KFC To Test Vegetarian Alternative To Famous Original Chicken Recipe


KFC plans to introduce a faux meat alternative to its original chicken recipe in its aim to provide options to people with changing dining habits.

The chain announces a plan to test the new recipe to its customers within this year. If trials turn out well, KFC will initially launch a new vegetarian option in 2019 in the United Kingdom.

If successful, KFC is touted to be the very first among the big fast-food chains to offer faux chicken meat on its menu.

KFC's New Recipe

The initiative may come as a surprise for lovers of KFC's original chicken recipe. However, the company said the initiative is its way of accommodating the growing change in lifestyle and dining preferences of its existing patrons. Through the plan, the chain also hopes to welcome new customers from the growing vegetarian population.

While the new recipe is still in its developmental stage, KFC assures patrons that it will not change its famous secret blend of 11 herbs and spices as passed on by Colonel Harland David Sanders.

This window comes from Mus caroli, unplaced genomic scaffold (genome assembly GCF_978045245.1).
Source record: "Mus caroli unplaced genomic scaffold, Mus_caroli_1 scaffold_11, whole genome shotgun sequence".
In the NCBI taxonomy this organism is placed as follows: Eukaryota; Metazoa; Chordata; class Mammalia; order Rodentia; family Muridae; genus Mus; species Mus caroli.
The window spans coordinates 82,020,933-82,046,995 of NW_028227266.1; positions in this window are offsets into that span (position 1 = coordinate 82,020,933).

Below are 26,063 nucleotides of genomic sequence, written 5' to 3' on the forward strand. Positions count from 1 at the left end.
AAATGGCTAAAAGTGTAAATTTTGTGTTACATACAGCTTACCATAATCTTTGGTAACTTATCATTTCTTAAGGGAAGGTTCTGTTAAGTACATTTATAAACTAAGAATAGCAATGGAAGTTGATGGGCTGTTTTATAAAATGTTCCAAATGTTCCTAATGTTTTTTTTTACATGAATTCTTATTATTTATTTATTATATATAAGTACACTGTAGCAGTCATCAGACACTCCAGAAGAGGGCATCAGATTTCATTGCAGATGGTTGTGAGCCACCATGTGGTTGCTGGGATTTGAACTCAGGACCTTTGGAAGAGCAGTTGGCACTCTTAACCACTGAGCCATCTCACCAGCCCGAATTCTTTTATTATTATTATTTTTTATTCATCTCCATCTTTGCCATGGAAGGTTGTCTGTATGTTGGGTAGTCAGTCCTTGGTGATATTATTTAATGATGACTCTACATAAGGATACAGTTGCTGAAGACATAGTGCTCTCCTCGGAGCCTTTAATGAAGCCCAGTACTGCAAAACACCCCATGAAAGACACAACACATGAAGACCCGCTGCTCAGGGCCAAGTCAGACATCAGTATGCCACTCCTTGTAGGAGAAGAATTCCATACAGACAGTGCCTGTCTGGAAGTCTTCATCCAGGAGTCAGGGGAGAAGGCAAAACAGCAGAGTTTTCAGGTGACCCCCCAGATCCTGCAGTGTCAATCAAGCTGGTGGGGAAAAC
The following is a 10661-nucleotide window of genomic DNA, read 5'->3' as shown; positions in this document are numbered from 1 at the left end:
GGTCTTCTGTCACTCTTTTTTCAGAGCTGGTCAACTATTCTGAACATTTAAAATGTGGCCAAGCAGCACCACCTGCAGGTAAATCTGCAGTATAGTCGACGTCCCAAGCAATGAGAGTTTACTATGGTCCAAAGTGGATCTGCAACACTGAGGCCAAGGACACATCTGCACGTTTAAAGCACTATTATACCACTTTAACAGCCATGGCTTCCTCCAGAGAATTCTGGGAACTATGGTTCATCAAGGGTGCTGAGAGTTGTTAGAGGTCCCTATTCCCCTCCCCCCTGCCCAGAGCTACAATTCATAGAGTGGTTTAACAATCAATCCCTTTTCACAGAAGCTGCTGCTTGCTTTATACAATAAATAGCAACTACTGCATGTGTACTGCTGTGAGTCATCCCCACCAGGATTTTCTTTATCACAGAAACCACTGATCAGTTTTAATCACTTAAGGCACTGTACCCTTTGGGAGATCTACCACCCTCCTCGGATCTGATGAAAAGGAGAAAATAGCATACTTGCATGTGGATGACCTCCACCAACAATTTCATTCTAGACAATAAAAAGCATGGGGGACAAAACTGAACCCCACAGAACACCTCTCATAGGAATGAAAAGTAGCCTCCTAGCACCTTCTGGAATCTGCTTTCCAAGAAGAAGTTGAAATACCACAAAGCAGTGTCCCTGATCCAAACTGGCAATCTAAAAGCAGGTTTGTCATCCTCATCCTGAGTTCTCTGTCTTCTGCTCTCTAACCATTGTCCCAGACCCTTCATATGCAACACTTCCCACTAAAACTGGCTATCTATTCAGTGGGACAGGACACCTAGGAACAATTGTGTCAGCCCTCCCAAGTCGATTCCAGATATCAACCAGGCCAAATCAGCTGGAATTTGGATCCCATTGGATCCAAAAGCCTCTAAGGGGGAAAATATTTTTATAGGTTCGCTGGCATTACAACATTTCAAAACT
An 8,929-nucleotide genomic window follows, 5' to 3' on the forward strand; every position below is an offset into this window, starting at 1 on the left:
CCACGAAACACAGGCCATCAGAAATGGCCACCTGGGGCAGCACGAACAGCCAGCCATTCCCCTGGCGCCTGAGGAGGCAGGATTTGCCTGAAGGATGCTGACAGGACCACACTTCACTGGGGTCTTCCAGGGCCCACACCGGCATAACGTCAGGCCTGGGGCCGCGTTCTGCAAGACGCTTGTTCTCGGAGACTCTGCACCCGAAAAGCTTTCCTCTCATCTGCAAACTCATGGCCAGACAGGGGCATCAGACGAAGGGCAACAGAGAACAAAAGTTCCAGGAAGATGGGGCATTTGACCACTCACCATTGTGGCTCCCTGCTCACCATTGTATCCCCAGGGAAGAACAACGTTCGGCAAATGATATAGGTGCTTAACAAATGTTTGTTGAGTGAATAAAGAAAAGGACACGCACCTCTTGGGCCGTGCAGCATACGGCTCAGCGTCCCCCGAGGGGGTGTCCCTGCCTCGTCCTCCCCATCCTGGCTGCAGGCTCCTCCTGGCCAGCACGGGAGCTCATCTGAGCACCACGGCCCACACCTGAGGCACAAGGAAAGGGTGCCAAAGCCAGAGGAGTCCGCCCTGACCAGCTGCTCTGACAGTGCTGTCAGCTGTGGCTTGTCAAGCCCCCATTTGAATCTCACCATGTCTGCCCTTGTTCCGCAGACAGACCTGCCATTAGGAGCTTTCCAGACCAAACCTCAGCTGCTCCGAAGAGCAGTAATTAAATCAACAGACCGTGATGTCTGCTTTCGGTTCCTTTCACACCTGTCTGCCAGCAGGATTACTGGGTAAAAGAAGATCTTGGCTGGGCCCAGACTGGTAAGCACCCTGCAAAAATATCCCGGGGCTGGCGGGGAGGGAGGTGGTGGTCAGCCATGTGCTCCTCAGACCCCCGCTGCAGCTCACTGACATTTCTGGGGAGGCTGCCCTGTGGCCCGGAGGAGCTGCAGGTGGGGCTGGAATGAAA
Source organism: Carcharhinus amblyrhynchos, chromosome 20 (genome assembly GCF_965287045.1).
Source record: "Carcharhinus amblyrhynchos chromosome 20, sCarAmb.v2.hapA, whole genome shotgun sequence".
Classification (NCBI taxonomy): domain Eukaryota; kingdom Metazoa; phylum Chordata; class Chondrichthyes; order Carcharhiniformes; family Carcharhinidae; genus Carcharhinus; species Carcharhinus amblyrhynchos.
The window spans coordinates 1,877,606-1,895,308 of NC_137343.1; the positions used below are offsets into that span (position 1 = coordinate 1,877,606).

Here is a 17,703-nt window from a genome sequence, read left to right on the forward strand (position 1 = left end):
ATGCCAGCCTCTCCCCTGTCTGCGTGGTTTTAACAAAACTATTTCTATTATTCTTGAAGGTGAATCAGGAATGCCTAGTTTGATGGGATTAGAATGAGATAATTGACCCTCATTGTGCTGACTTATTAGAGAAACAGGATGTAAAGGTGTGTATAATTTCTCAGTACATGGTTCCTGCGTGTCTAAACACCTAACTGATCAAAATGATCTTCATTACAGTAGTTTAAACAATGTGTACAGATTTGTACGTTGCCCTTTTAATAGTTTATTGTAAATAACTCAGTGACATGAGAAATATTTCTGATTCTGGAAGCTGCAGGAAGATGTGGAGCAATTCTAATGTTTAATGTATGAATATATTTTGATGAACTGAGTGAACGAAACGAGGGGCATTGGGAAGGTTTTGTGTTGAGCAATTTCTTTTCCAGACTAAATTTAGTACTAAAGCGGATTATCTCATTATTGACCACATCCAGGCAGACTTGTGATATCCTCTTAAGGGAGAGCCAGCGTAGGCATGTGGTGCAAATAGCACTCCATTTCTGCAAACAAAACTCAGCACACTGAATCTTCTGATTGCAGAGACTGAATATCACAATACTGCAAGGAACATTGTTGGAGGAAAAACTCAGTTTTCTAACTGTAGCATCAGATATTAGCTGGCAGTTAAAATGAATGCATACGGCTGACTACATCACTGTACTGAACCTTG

Victoria Robertson, a nutritionist, and head of food innovation of KFC UK and Ireland explained that KFC recognized how people are becoming more passionate about healthy eating habits. She admitted that KFC is facing a huge challenge of convincing people that it can offer healthy alternatives on top of assuring its fan base that its recipe will be as good as what they have gotten used to.

"It's a tricky challenge, because our fans absolutely love our Original Recipe chicken, and we won't be changing the Colonel's secret recipe of 11 herbs and spices," Robertson said.

"This is about providing choice, and offering delicious, signature KFC taste that just happens to be lighter," she explained.

As of press time, KFC in the United States has yet to announce similar plans.

Public Health England's Health Campaign

Ultimately, KFC's initiative is targeted toward providing food options under 600 calories in accordance to a health campaign announced by Public Health England in March.

As part of the UK government's plan to curb childhood and adult obesity in the country, PHE announced a challenge for the food industry to reduce the calories in their products by 20 percent by 2024.

It suggested that food chains change the recipe of their products, reduce the portion size, and encourage their customers to opt for lower calorie products. The health drive includes establishments that offer pizzas, ready meals, meat products, and other savory snacks.

In due course, PHE is aiming for UK adults to consume as little as 400 calories at breakfast and 600 calories for lunch and dinner.

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